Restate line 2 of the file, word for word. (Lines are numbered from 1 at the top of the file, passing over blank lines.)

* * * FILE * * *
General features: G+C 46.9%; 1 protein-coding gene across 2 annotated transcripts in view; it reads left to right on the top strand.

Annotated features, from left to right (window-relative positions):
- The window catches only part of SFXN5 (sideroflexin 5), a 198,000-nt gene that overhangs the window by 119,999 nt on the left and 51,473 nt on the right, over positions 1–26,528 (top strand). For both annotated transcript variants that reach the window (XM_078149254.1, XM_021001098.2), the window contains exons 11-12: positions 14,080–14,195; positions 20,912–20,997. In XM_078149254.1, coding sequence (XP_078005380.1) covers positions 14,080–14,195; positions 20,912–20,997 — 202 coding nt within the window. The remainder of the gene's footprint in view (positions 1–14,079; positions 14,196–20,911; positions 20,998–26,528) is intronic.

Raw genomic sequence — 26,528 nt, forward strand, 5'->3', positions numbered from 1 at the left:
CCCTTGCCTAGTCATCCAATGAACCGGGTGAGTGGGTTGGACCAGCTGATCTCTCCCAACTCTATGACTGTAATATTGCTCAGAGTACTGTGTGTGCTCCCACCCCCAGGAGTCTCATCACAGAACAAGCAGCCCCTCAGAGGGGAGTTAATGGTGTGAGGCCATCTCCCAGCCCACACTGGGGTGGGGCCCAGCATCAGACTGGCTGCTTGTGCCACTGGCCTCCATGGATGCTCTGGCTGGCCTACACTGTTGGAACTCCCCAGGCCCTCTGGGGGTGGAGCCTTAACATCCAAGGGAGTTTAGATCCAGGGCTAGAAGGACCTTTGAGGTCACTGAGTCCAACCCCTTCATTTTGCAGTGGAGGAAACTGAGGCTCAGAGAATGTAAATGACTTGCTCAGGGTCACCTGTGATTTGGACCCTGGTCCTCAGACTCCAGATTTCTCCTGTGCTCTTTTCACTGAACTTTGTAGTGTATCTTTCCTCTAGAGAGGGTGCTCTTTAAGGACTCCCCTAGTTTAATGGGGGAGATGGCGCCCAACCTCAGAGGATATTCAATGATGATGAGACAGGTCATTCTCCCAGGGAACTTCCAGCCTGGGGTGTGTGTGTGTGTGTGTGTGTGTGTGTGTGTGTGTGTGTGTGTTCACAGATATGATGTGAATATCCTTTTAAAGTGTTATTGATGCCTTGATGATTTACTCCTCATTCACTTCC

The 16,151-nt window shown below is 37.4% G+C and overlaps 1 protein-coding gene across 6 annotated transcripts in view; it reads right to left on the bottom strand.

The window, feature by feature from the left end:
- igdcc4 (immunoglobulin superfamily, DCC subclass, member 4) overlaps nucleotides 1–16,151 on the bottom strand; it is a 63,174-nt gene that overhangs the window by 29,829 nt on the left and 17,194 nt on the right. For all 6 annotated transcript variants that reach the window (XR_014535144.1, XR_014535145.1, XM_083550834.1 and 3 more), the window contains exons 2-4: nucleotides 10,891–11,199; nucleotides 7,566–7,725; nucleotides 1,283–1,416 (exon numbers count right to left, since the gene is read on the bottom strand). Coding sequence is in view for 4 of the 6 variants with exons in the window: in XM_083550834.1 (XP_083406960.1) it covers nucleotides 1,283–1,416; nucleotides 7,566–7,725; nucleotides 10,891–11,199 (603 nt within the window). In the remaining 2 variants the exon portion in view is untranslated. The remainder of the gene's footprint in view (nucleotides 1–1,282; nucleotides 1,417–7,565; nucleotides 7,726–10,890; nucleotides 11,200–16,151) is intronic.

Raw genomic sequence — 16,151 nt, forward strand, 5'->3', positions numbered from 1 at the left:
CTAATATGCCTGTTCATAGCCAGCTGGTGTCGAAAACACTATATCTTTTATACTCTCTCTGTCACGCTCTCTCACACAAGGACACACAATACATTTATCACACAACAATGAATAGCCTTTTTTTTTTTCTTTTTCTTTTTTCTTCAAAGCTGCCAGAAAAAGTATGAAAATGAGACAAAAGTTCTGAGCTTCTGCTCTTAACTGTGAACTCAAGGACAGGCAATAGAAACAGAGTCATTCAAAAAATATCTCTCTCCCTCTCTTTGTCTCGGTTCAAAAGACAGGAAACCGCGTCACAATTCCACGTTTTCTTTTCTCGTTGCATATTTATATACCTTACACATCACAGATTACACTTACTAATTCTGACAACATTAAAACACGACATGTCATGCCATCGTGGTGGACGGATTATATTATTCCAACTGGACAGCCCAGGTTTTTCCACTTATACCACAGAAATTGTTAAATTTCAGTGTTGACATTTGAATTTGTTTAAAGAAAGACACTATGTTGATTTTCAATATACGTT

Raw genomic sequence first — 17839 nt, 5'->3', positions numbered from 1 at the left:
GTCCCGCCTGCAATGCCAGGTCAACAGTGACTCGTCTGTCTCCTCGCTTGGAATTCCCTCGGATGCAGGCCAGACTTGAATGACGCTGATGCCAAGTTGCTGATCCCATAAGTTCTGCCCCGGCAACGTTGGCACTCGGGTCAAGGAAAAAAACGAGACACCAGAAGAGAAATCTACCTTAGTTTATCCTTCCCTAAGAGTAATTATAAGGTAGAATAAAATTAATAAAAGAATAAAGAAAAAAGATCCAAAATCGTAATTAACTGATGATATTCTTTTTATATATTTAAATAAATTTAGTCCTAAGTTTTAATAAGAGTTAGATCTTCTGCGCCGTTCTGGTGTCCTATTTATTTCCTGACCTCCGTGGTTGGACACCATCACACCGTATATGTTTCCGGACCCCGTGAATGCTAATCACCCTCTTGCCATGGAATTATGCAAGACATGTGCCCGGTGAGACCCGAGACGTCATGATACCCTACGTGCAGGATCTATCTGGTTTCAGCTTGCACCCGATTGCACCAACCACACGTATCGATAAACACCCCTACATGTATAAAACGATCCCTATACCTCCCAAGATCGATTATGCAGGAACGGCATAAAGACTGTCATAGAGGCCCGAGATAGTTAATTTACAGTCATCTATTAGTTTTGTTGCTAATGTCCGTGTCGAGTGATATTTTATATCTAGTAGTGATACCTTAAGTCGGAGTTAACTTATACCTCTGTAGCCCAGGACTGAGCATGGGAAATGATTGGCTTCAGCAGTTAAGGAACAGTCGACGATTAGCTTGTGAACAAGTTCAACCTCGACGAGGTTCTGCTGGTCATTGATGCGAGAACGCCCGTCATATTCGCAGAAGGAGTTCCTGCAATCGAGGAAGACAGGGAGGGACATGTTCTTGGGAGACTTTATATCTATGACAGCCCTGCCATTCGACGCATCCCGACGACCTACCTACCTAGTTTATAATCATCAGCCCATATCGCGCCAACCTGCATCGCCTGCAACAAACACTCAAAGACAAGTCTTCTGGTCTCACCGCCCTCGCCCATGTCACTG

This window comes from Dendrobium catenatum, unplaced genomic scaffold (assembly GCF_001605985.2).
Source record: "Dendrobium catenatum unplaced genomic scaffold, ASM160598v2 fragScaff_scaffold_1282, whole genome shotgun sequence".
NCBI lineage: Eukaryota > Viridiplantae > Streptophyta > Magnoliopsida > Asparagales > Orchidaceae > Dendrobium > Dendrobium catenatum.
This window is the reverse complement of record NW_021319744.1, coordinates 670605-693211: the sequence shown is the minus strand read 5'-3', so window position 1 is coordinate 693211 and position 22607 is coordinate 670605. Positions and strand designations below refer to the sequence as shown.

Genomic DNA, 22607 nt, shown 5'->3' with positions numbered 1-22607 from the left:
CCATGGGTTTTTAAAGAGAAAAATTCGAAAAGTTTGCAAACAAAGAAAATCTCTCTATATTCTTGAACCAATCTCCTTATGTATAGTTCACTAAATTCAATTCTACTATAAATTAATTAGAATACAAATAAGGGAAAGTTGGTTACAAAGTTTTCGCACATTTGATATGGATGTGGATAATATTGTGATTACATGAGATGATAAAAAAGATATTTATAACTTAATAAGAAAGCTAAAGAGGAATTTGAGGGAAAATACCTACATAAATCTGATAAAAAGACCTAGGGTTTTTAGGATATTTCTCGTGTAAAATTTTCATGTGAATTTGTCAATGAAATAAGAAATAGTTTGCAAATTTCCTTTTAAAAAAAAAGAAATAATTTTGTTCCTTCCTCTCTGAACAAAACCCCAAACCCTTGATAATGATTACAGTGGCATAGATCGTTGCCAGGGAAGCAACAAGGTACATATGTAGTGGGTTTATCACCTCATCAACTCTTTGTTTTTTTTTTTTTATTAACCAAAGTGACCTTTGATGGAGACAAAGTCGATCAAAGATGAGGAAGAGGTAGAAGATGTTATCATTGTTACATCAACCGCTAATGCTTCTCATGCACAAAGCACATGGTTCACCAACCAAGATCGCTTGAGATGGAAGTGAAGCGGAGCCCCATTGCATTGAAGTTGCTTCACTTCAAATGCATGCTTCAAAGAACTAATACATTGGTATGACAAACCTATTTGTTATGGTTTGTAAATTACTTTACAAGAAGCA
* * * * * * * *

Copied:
Annotated features, from left to right (window-relative positions):